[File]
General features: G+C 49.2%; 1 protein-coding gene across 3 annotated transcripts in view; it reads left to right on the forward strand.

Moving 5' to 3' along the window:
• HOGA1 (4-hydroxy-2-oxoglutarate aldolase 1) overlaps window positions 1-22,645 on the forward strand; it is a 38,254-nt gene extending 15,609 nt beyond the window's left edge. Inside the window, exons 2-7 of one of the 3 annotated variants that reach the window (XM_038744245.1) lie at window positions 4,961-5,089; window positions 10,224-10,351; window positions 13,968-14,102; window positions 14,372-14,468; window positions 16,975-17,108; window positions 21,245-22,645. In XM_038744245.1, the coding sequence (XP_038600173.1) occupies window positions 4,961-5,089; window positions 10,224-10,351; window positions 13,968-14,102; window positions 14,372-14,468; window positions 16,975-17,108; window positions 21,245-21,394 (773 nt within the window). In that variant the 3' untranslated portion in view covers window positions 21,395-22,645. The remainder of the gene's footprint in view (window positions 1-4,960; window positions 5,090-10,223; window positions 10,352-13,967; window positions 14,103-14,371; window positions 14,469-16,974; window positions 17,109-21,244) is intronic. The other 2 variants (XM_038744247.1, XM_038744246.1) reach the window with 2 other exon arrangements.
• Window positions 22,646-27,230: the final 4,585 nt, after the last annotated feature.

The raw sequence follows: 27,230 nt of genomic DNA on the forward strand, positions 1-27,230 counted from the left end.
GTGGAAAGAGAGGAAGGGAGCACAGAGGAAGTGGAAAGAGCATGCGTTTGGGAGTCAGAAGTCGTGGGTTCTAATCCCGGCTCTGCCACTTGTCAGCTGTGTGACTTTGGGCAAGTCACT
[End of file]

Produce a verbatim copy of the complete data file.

General features: G+C 49.2%; 1 protein-coding gene across 3 annotated transcripts in view; it reads left to right on the forward strand.

Moving 5' to 3' along the window:
• HOGA1 (4-hydroxy-2-oxoglutarate aldolase 1) overlaps window positions 1-22,645 on the forward strand; it is a 38,254-nt gene extending 15,609 nt beyond the window's left edge. Inside the window, exons 2-7 of one of the 3 annotated variants that reach the window (XM_038744245.1) lie at window positions 4,961-5,089; window positions 10,224-10,351; window positions 13,968-14,102; window positions 14,372-14,468; window positions 16,975-17,108; window positions 21,245-22,645. In XM_038744245.1, the coding sequence (XP_038600173.1) occupies window positions 4,961-5,089; window positions 10,224-10,351; window positions 13,968-14,102; window positions 14,372-14,468; window positions 16,975-17,108; window positions 21,245-21,394 (773 nt within the window). In that variant the 3' untranslated portion in view covers window positions 21,395-22,645. The remainder of the gene's footprint in view (window positions 1-4,960; window positions 5,090-10,223; window positions 10,352-13,967; window positions 14,103-14,371; window positions 14,469-16,974; window positions 17,109-21,244) is intronic. The other 2 variants (XM_038744247.1, XM_038744246.1) reach the window with 2 other exon arrangements.
• Window positions 22,646-27,230: the final 4,585 nt, after the last annotated feature.

The raw sequence follows: 27,230 nt of genomic DNA on the forward strand, positions 1-27,230 counted from the left end.
GTGGAAAGAGAGGAAGGGAGCACAGAGGAAGTGGAAAGAGCATGCGTTTGGGAGTCAGAAGTCGTGGGTTCTAATCCCGGCTCTGCCACTTGTCAGCTGTGTGACTTTGGGCAAGTCACT